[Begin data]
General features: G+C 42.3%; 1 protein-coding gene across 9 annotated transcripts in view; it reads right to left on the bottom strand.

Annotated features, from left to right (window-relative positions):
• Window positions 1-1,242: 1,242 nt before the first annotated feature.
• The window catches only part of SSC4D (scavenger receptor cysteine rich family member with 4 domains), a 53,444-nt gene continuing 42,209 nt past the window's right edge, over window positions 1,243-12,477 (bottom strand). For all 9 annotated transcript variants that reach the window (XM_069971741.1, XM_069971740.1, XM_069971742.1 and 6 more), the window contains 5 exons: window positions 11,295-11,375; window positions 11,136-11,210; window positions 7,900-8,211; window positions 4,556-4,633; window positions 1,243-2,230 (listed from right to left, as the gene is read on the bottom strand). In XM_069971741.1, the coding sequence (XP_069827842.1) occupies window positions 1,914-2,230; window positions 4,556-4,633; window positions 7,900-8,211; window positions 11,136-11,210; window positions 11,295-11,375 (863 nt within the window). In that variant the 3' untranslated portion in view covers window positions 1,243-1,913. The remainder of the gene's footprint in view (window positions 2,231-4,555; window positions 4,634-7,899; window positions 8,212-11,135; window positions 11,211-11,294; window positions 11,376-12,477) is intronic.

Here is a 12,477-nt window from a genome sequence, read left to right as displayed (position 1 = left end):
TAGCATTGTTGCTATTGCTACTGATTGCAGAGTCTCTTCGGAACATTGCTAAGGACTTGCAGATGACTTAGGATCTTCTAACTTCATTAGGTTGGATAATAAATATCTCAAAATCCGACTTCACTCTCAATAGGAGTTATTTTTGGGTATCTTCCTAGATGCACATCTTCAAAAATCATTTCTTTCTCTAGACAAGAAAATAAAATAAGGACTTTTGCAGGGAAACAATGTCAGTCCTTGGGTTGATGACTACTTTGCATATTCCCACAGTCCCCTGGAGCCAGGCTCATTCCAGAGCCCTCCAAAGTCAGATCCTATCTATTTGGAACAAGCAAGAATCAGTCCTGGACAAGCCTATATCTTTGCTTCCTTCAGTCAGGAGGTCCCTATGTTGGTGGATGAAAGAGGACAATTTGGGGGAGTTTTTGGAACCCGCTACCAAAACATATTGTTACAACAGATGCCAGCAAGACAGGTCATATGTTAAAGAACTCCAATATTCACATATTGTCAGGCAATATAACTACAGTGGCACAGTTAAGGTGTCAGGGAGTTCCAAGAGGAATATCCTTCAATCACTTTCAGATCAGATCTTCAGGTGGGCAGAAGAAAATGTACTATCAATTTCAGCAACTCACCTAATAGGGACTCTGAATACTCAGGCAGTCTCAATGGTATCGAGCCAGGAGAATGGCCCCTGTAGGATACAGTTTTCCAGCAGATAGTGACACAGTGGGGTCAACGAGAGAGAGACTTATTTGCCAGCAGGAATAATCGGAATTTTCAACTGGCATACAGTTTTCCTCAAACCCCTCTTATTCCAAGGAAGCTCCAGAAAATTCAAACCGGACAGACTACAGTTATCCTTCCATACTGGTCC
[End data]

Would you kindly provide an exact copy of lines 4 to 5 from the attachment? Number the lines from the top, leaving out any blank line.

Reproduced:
• The window catches only part of SSC4D (scavenger receptor cysteine rich family member with 4 domains), a 53,444-nt gene continuing 42,209 nt past the window's right edge, over window positions 1,243-12,477 (bottom strand). For all 9 annotated transcript variants that reach the window (XM_069971741.1, XM_069971740.1, XM_069971742.1 and 6 more), the window contains 5 exons: window positions 11,295-11,375; window positions 11,136-11,210; window positions 7,900-8,211; window positions 4,556-4,633; window positions 1,243-2,230 (listed from right to left, as the gene is read on the bottom strand). In XM_069971741.1, the coding sequence (XP_069827842.1) occupies window positions 1,914-2,230; window positions 4,556-4,633; window positions 7,900-8,211; window positions 11,136-11,210; window positions 11,295-11,375 (863 nt within the window). In that variant the 3' untranslated portion in view covers window positions 1,243-1,913. The remainder of the gene's footprint in view (window positions 2,231-4,555; window positions 4,634-7,899; window positions 8,212-11,135; window positions 11,211-11,294; window positions 11,376-12,477) is intronic.

Here is a 12,477-nt window from a genome sequence, read left to right as displayed (position 1 = left end):